The 2012 World Series of Poker’s only ‘platinum’ bracelet event, the $1m buy-in Big One for One Drop, kicks off Sunday at 1:11pm at the Rio in Las Vegas. The winner of the three-day tourney – from which 11.1% of each buy-in (totaling $5.533m) goes to benefit Cirque du Soleil founder Guy Laliberté’s potable water NGO One Drop – will take home the single biggest prize in tournament poker history: $18.346m. The runner-up will receive $10.1m, while finishing ninth will earn you $1.109m. On Saturday, the WSOP released the ‘official’ list of the 48-players that will be taking part, although there is apparently still time for some of the more squeaky-bummed contestants to back out.
There are 27 professional poker players on the list: Roland De Wolfe, Tom Dwan, Jonathan Duhamel, Antonio Esfandiari, Phil Galfond, Bertrand Grospellier, Philipp Gruissem, Gus Hansen (who won his way in on Saturday via the $25k Mega Satellite), Phil Hellmuth (who also acquired his seat Saturday from the MGM Resorts VIP winner), Phil Ivey, Eugene Katchalov, Jens Kyllönen, Ben Lamb, Tom Marchese, Jason Mercier, Michael Mizrachi, Daniel Negreanu, Brian Rast, Vivek Rajkumar, Tobias Reinkemeier, Andrew Robl, Nick Schulman, Noah Schwartz, Erik Seidel, Mike Sexton, Justin Smith and Sam Trickett.
The remainder of the field (aka the fishier sorts the pros are hoping to feast upon) is a mix of familiar and unfamiliar names, drawn primarily from the world of business, including: Bobby Baldwin, Chief Design and Construction Officer, MGM Resorts Intl.; Frederic Banjout, CEO, Eden Shoes; Bob Bright, CEO, Bright Trading, LLC: Russian businessman Ilya Bulche; US hedge fund manager David Einhorn; Canadian businessman Giovanni Guarascio; Cary Katz, CEO, College Loan Corporation; the aforementioned Laliberté; John Morgan, CEO, Winmark Corporation; Paul Newey, Chairman, New Wave Ventures; venture capitalist Chamath Palihapitiy; Bill Perkins, owner of Small Ventures; Asian businessman Paul Phua; Phil Ruffin, owner of Treasure Island Resort; film producer and One Night In Paris sex tape star Rick Salomon; Dan Shak, founder, SHK Asset Management; European hedge fund manager Talal Shakerchi; Russian businessman Mikhail Smirnov; Kansas car dealer owner Brandon Steven; professional sports handicapper (and poker player) Haralabos Voulgaris and Asian businessman Richard Yong.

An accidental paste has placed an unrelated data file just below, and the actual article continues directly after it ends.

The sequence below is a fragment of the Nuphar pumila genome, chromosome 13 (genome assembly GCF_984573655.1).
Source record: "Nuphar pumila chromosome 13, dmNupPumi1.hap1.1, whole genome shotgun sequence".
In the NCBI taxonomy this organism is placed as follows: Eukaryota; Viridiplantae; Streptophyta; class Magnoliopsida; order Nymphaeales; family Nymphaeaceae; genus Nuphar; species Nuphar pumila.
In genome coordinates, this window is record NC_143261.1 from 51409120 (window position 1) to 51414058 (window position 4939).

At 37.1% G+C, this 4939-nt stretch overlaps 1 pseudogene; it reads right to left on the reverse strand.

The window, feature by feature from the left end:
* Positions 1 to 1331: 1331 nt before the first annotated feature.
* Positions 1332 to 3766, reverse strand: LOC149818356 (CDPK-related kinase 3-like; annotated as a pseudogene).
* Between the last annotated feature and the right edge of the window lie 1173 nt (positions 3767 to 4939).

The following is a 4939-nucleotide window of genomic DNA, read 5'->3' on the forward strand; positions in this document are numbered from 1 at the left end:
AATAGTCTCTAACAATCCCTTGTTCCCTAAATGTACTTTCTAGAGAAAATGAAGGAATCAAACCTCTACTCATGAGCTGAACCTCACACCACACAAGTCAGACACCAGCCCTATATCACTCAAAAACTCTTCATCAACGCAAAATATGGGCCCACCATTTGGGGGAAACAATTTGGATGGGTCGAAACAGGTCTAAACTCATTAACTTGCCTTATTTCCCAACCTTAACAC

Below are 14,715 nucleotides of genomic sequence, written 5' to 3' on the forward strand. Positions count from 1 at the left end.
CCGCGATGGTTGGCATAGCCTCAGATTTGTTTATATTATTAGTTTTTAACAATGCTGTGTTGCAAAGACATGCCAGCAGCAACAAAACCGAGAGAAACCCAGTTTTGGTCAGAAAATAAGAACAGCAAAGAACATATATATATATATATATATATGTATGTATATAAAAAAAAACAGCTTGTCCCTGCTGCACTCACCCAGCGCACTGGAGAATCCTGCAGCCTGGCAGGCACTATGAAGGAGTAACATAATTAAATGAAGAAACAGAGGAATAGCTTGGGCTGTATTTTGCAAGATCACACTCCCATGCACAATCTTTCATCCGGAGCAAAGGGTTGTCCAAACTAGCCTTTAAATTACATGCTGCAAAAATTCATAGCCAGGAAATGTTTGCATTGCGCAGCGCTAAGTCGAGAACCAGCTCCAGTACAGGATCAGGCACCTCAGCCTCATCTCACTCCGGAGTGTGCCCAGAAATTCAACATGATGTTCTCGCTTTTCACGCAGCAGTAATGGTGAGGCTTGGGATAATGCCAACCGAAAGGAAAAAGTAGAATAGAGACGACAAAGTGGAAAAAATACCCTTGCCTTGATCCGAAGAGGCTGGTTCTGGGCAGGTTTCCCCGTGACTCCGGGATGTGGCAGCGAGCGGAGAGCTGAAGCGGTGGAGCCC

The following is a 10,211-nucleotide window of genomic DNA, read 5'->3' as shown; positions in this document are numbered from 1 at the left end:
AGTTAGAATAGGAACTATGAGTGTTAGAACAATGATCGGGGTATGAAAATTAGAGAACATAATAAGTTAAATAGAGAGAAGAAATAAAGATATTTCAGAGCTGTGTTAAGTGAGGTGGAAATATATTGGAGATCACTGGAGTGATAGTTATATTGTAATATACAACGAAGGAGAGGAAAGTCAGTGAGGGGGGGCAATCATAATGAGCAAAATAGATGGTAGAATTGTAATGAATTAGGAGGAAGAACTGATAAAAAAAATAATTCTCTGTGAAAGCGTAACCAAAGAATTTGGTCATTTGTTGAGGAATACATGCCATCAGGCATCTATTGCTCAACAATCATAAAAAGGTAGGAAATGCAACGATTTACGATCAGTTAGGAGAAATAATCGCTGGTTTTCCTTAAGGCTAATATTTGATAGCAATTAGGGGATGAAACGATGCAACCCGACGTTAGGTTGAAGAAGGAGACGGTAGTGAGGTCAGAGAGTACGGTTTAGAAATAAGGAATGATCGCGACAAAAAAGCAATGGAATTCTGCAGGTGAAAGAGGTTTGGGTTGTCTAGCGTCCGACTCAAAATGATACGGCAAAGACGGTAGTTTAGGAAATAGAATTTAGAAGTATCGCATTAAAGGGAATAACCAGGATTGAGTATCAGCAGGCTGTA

BUDDY, CAN YOU SPARE TEN MILLION DIMES?
The hedge fund managers and CEOs may have been able to cut $1m checks without batting an eye. Some of the more successful poker pros may likely have been able to do so as well, but few are believed to have taken that route. Instead, the past few months has seen a flurry of fundraising, as players publicly flogged pieces of their action on the open market. Twitter was a popular marketing tool, with Brian Rast offering a “5% markup, minimum 20k pieces” and Jason Mercier “selling pieces at 1.1. Min 0.25%” Some poor sod even posted a poorly spelled Craigslist ad “looking for sponser for One Drop.”
Back in May, Hellmuth told PokerStrategy that he’d already received staking offers totaling $550k before he’d even decided whether or not he’d take part. But just this Wednesday, Hellmuth tweeted that he still needed to raise $400k, which he was willing to parcel out in $50k chunks. Faraz Jaka managed to raise only $250k before throwing in the towel. Noah Schwartz told the Wall Street Journal that he’d created his own company, One Drop Investments LLC, to handle the pieces of himself he’d sold to around a dozen backers, whom he described to CardPlayer as “hedge fund guys from New York.”
MIKE SEXTON SITS DOWN AT THE RIGHT TABLE
Unlike players such as Mercier, who told CardPlayer that raising the $1m in drips and drabs had been a “grind,” Mike Sexton (pictured right) told the WSJ that his entire Big One buy-in was provided by a single investor – a ‘prominent Los Angeles businessman’ Sexton met at a private high-stakes game who offered to put up the whole stake while expecting only half of Sexton’s winnings in return. Sexton is all too aware of his being in the right place at the right time: “I’m very fortunate to be in my situation.”
CalvinAyre.com spoke to Sexton about the nature of staking such high-profile events as the Big One. Unlike Schwartz and his hedge fund backers, Sexton has “never had someone who wasn’t a poker player stake me playing poker.” Sexton described staking as “a tough proposition” at the best of times. “Investors usually want to invest a little to win a lot.” Sexton has staked a few players himself over the years. “I only do it because I like that person and want to give them an opportunity to make a score and get back on their feet. I wouldn’t stake players who have plenty of money. I like to help those who need help.”
As for how staking affects a player’s approach to the game: “Truthfully, you may try even harder when you’re playing on someone else’s money as you feel a greater sense of responsibility. You want to do well for them as well as yourself.” Sexton may want to bring home the bacon for his LA businessman, but he rejects the popular notion that playing on someone else’s dime leads to looser, more aggressive play. However, “if they need to make a big score and can only make big money by finishing high, then it’s possible that player may play more aggressively.”